JP Casey

Crash Bandicoot is back. Following decades of party spin-offs, surprisingly satisfying kart racers and a bizarre cameo in Skylanders, the Playstation One icon is set to return to his own games in 2017 in a remastered collection of the first three titles in his series. While fans of the topless, bear-riding marsupial such as myself are grinning with nostalgia and practicing the precise L2+O combination to perfectly execute a slide jump, Activision need to be wary of falling into the traps of the current-gen remake established by the year’s other big childhood-invoking remaster, Insomniac’s Ratchet and Clank.

The 2016 edition of Ratchet and Clank is a great game; aesthetically gorgeous, sharp-witted and a joy to play. Yet the facelift did more to highlight the intrinsic problems of a cross-generation reboot, rather than provide a groundbreaking, current-gen title. In a period where interactive narratives and player choice are not so much popular, but necessary to the point of inclusion in sports titles, in games, the linearity of Ratchet and Clank is jarring; similarly, as in-game worlds stretch to ridiculous scales, the handful of locations in Ratchet and Clank feel linear, minimalist and glaringly isolated from one another. That is not to say that these newer features define what is a ‘good’ game, and that the Ratchet and Clank formula is somehow intrinsically flawed, but transplanting a game from the culture of the early noughties and slamming it into that of the late 2010s is at best cripplingly awkward.

I fear a similar fate may be in store for the Crash Bandicoot remake. Being even older than Insomniac’s flagship series, the original Crash games are, in hindsight, fun titles with a very basic skeletal structure. The first game’s plot is only made apparent if the player leaves the start menu idle long enough to trigger one of the game’s two cutscenes; the narrative of the second title requires leaps of logic and suspensions of disbelief that were hard to make in 1997, let alone the cynical, gritty gaming world of 2016; and the powers introduced in the third game actually made very little changes to gameplay, being used simply to clear required paths in later levels, rather than to reveal hidden secrets in the player’s replaying of earlier ones.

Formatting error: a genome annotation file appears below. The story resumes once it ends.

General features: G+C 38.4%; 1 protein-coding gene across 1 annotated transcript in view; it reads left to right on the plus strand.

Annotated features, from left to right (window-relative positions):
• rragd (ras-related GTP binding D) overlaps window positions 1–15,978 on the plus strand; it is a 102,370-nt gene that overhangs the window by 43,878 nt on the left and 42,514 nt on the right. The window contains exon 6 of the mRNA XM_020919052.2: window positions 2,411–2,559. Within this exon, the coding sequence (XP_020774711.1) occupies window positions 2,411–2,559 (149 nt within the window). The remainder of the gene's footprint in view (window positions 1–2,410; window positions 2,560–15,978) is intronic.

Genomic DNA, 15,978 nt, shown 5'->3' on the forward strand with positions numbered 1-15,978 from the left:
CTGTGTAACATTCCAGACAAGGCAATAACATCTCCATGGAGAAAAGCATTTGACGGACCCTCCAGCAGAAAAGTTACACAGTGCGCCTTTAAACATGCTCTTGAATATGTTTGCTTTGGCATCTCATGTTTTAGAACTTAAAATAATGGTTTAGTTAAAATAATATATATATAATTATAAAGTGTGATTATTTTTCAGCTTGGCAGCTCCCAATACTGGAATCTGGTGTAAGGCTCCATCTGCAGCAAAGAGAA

Indeed, much of the appeal of the later Crash games was the motivation to collect every gem and discover every secret level; surely that feeling of bumbling discovery, finding an entirely new level by accidentally running into a street sign on an existing level, will be dulled by our current culture of perversely detailed Wiki articles and completionist Lets Players.

Ultimately, Crash worked because it was simple, yet hugely entertaining, yet the gaming world is no longer one of simplicity. Even giants of periodic, relatively simple games, have had to adapt: Nintendo can’t get away with yet another New Super Mario Bros. title, they have to rework the formula with Super Mario Maker; EA can’t crank out an identical sports title every year, they need to incorporate narrative and player choice just to fit into the current gaming climate.

Of course, should Activision stray too far from the original formula, there will be trouble on the other end of the spectrum. Would a dialogue wheel really fit into a Crash game? Would there be a way to shoehorn some kind of bizarre competitive multiplayer into the title? Would there be DLC, or more voice acting, or touchpad controls and VR potential? For me, the Ratchet and Clank reboot demonstrated that, even if done supremely well, as the game was, fun, quirky games simply look out of place when pumped out by big-budget studios. If an indie company were to release a tongue-in-cheek platformer about an obscure Australasian animal searching for gems to foil some generic evil plans, we’d all fund it on Kickstarter; but more is expected of a company like Activision, and it is unclear if they can deliver more without diluting what made the games genius two decades ago.

Image credit: Sekai Wissen (via YouTube)

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